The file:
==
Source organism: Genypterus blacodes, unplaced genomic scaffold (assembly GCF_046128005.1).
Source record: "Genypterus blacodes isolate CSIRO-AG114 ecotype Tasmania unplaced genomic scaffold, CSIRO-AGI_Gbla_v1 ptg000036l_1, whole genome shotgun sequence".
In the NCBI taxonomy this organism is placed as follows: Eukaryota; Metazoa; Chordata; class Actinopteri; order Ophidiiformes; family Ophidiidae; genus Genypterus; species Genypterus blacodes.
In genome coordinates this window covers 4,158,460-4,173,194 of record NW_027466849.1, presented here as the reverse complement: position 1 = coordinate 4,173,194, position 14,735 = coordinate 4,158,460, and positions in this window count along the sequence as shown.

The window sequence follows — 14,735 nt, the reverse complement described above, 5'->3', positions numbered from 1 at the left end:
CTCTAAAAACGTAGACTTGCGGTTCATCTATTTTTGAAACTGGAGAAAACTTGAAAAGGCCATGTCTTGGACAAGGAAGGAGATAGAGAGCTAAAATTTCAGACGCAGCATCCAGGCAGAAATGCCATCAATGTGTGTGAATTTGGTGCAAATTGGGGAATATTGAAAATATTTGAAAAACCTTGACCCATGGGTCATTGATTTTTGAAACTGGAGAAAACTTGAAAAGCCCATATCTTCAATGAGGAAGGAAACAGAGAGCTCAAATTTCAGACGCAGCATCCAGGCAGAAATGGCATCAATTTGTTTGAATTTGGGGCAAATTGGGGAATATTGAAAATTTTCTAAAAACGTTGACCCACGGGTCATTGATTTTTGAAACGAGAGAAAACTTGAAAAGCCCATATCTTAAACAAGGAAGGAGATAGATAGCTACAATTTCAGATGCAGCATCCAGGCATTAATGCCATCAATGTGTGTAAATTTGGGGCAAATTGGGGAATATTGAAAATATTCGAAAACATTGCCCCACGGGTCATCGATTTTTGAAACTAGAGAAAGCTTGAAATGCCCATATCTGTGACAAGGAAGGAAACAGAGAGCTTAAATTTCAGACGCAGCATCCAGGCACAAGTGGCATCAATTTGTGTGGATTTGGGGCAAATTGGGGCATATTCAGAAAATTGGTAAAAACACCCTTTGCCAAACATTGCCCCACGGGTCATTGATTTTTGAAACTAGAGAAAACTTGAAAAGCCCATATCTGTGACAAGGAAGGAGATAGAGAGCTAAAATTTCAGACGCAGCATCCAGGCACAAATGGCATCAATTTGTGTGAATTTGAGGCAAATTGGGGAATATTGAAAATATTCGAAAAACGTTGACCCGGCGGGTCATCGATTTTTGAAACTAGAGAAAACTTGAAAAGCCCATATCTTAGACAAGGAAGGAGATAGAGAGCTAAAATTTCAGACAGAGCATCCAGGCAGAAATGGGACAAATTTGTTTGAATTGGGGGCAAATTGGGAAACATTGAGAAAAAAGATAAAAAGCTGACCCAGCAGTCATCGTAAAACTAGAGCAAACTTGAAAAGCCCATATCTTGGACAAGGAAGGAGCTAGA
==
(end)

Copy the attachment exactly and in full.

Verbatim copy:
Source organism: Genypterus blacodes, unplaced genomic scaffold (assembly GCF_046128005.1).
Source record: "Genypterus blacodes isolate CSIRO-AG114 ecotype Tasmania unplaced genomic scaffold, CSIRO-AGI_Gbla_v1 ptg000036l_1, whole genome shotgun sequence".
In the NCBI taxonomy this organism is placed as follows: Eukaryota; Metazoa; Chordata; class Actinopteri; order Ophidiiformes; family Ophidiidae; genus Genypterus; species Genypterus blacodes.
In genome coordinates this window covers 4,158,460-4,173,194 of record NW_027466849.1, presented here as the reverse complement: position 1 = coordinate 4,173,194, position 14,735 = coordinate 4,158,460, and positions in this window count along the sequence as shown.

The window sequence follows — 14,735 nt, the reverse complement described above, 5'->3', positions numbered from 1 at the left end:
CTCTAAAAACGTAGACTTGCGGTTCATCTATTTTTGAAACTGGAGAAAACTTGAAAAGGCCATGTCTTGGACAAGGAAGGAGATAGAGAGCTAAAATTTCAGACGCAGCATCCAGGCAGAAATGCCATCAATGTGTGTGAATTTGGTGCAAATTGGGGAATATTGAAAATATTTGAAAAACCTTGACCCATGGGTCATTGATTTTTGAAACTGGAGAAAACTTGAAAAGCCCATATCTTCAATGAGGAAGGAAACAGAGAGCTCAAATTTCAGACGCAGCATCCAGGCAGAAATGGCATCAATTTGTTTGAATTTGGGGCAAATTGGGGAATATTGAAAATTTTCTAAAAACGTTGACCCACGGGTCATTGATTTTTGAAACGAGAGAAAACTTGAAAAGCCCATATCTTAAACAAGGAAGGAGATAGATAGCTACAATTTCAGATGCAGCATCCAGGCATTAATGCCATCAATGTGTGTAAATTTGGGGCAAATTGGGGAATATTGAAAATATTCGAAAACATTGCCCCACGGGTCATCGATTTTTGAAACTAGAGAAAGCTTGAAATGCCCATATCTGTGACAAGGAAGGAAACAGAGAGCTTAAATTTCAGACGCAGCATCCAGGCACAAGTGGCATCAATTTGTGTGGATTTGGGGCAAATTGGGGCATATTCAGAAAATTGGTAAAAACACCCTTTGCCAAACATTGCCCCACGGGTCATTGATTTTTGAAACTAGAGAAAACTTGAAAAGCCCATATCTGTGACAAGGAAGGAGATAGAGAGCTAAAATTTCAGACGCAGCATCCAGGCACAAATGGCATCAATTTGTGTGAATTTGAGGCAAATTGGGGAATATTGAAAATATTCGAAAAACGTTGACCCGGCGGGTCATCGATTTTTGAAACTAGAGAAAACTTGAAAAGCCCATATCTTAGACAAGGAAGGAGATAGAGAGCTAAAATTTCAGACAGAGCATCCAGGCAGAAATGGGACAAATTTGTTTGAATTGGGGGCAAATTGGGAAACATTGAGAAAAAAGATAAAAAGCTGACCCAGCAGTCATCGTAAAACTAGAGCAAACTTGAAAAGCCCATATCTTGGACAAGGAAGGAGCTAGA